Sunday, June 23, 2019

Adventure is Out There

Directors: Pete Docter and Bob Peterson
Voice Talent: Ed Asner, Christoper Plummer, Jordan Nagai, Delroy Lindo, Bob Peterson
Released: May 29, 2009
Viewed in theaters: June 7, 2009

Oscar nominations:

Best Picture (lost to The Hurt Locker)
Best Animated Feature (won)
Best Score - Michael Giacchino (won)
Best Original Screenplay - Pete Docter, Bob Peterson, and Tom McCarthy (lost to Mark Boal for The Hurt Locker)
Best Sound Editing (lost to The Hurt Locker)

I propose a challenge for everyone reading this. I challenge you to watch this movie and not cry within the first ten to fifteen minutes. Or at the very least, not get a lump in your throat. I obtained the lump in my throat during the Carl and Ellie montage when we discover that Ellie isn't able to have children and by that point, I knew the waterworks were about to start. Sure enough, the tears are starting to form when (a much elderly by then) Carl is helping Ellie up a hill to have a picnic, then the next thing we know she's in a hospital bed, then he's at her funeral and the tears are flowing by then. But guess what? That scene doesn't even evoke the most emotion out of me; oh no, there will be another scene later on in the movie that will make me cry even harder if that's even possible! Those Pixar movies really know how to mess with your emotions, don't they?

Up is probably the most famous for its first ten minutes. Even if you've never seen it (for shame!), you're probably well aware of the opening montage as that's all anybody ever talks about when it comes to this movie. While watching this, I couldn't help asking myself such questions as, How does this man fly his house with only balloons attached to it? How does he get said balloons to fit through his chimney (and there are thousands of them!)? When they land in South America on top of the cliff where Paradise Falls is located, how does Carl, an eighty-year-old man, mind you, have the strength to keep hold of his house via the hose as though he's just carrying a balloon? (I mean, I guess he is carrying a balloon, along with several hundred others and his HOUSE!) Why does Russell's mom seem not to be worried about him? Why is Russell himself very lackadaisical about being on the outside of the blimp and nearly gets killed several times as he has many close calls of falling to his death, but all he can say is, "Whee, this is fun!"/"This is so cool!", even though he is scared to death when he's on Carl's front porch when the house starts its ascent (and he's much more safe when he's on that porch than any other time in the movie!) There are definitely some scratch-your-head moments (and there are more I will point out), but I really can't quibble about that. After all, this is the same studio who gave us sentient toys and talking fish and a rat who cooks at a restaurant in Paris. And whatever anybody says, this movie is still more believable than any of the Cars movies. (I just don't understand how a society of vehicles work. How do they eat? Is fuel their food? How are new cars made? Why are there no humans in that world?)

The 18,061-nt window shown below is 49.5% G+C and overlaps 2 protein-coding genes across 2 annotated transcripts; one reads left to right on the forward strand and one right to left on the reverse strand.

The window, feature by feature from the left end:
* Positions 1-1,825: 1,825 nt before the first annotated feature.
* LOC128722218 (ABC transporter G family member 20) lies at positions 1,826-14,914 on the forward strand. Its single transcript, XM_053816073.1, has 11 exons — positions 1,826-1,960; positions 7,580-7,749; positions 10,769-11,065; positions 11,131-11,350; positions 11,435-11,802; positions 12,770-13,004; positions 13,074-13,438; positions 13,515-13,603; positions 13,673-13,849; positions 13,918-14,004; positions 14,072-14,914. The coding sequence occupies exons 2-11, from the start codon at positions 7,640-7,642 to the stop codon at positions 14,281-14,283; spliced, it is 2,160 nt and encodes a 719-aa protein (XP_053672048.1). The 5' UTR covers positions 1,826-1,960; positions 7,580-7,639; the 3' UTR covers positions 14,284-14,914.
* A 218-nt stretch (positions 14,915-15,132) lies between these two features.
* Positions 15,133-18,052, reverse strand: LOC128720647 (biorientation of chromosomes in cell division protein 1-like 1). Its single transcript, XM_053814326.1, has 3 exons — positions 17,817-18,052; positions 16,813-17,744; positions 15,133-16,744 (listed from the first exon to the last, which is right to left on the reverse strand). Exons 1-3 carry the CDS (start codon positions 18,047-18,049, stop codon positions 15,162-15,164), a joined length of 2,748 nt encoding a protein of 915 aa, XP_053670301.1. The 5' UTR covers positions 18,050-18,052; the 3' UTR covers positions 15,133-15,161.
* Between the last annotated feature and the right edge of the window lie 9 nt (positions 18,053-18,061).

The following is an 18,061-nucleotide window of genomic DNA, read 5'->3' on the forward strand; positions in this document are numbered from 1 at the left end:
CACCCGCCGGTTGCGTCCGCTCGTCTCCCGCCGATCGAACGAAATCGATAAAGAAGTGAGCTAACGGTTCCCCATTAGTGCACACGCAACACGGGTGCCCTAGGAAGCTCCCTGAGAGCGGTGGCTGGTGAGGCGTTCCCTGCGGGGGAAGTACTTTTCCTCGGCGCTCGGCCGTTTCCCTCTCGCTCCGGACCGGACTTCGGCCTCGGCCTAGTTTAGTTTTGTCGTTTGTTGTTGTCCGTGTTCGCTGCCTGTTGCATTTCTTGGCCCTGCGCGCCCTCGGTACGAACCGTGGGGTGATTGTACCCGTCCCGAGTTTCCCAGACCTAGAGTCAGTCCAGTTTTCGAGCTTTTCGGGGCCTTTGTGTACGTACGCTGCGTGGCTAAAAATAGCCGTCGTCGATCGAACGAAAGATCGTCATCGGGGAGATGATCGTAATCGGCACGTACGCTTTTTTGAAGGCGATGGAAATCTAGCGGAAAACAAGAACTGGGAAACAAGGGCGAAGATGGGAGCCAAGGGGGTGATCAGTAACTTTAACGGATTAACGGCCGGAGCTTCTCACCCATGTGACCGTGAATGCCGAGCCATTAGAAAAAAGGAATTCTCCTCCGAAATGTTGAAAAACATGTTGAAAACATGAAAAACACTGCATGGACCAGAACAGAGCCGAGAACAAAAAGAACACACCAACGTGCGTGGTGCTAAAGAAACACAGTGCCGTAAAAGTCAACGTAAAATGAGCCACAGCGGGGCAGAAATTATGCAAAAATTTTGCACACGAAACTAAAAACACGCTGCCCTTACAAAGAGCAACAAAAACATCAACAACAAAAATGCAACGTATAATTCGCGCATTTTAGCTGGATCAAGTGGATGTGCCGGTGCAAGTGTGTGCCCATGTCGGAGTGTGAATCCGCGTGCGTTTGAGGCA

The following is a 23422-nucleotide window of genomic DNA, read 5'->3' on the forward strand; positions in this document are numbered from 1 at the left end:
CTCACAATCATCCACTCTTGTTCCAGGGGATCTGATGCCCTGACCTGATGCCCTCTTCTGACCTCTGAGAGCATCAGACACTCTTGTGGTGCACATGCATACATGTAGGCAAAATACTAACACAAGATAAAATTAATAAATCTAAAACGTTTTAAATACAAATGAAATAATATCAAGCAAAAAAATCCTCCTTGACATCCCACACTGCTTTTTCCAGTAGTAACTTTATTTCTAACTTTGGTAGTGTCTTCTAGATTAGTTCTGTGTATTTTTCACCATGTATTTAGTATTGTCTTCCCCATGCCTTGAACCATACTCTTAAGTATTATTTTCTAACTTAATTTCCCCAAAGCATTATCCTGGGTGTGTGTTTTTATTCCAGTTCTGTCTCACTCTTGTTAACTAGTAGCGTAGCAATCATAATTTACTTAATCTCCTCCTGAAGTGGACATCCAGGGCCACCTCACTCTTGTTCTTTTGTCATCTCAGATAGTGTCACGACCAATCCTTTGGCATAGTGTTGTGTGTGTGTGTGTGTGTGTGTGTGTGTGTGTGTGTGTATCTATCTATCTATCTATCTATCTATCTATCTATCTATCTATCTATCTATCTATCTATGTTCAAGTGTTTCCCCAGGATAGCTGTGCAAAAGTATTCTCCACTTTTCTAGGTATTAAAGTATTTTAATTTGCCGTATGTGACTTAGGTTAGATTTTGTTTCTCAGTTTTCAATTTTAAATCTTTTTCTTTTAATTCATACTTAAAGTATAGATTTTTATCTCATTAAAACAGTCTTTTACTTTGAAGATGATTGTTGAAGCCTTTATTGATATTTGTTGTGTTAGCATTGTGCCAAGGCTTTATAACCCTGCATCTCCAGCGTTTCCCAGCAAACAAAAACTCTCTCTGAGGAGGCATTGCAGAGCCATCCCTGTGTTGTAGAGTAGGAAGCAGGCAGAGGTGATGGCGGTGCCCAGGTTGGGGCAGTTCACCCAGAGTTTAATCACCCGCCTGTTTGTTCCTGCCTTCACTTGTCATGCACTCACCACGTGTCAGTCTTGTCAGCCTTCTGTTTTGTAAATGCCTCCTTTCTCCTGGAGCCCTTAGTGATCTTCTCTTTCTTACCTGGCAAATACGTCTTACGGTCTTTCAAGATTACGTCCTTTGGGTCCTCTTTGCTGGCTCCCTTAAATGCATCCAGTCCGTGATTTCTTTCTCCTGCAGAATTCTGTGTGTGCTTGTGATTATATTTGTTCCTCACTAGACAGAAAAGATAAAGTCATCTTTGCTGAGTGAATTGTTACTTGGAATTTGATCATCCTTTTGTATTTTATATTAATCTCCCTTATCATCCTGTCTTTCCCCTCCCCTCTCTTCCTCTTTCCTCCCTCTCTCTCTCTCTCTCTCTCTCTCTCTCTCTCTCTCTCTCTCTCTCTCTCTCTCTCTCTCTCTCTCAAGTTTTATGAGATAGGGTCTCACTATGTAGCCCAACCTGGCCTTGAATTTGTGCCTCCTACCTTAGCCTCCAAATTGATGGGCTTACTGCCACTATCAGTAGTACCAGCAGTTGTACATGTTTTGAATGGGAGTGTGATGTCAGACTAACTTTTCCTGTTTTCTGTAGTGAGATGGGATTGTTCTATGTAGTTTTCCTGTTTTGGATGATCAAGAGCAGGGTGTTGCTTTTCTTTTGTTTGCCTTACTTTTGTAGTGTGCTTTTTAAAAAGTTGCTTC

We first meet our protagonist, Carl Fredrickson, as a young wide-eyed introverted boy who loves watching movies about adventures, his favorite being about his hero, the famed explorer Charles Muntz who has discovered a skeleton of some sort of "beast", but has been accused of fabricating it. He vows to return to Paradise Falls, the place in South America where he discovered the fossils, and find the creature. He has a blimp called The Spirit of Adventure where he travels with his many canine companions. Carl is about eight when he watches these documentary films and Charles looks to be in his thirties; maybe in his twenties at the youngest. Just keep that in mind.

Carl meets another explorer enthusiast and Charles Muntz fan, Ellie, a loquacious girl who graciously invites him to join her adventure club. She shows him her adventure book where she tells him she plans to one day follow in the footsteps of their hero and travel to South America where she wants to live in her clubhouse on top of Paradise Falls. She doesn't know how she's going to get there and Carl suggests a blimp just like Muntz has. Ellie thinks that's a great idea and makes him "cross his heart" that he'll take them there someday and he promises he will. I love how she describes South America - "It's like America, but it's south!"

They form a friendship which will inevitably turn into an unbreakable bond and the two marry and this is when we get our montage and where we need to get our Kleenex handy! We see where the balloons come in because they both work at the zoo; Ellie looks to work in the aviary (she has a bird on her shoulder) and Carl sells balloons. They create a fund for their South America trip, but life keeps happening and they have to dip into their savings to fix a broken car or repairs on the house or anything of that sort. (Not sure why they kept smashing the jar with a hammer when they needed to get their money when they could have just as easily turned the jar over and poured the money out!)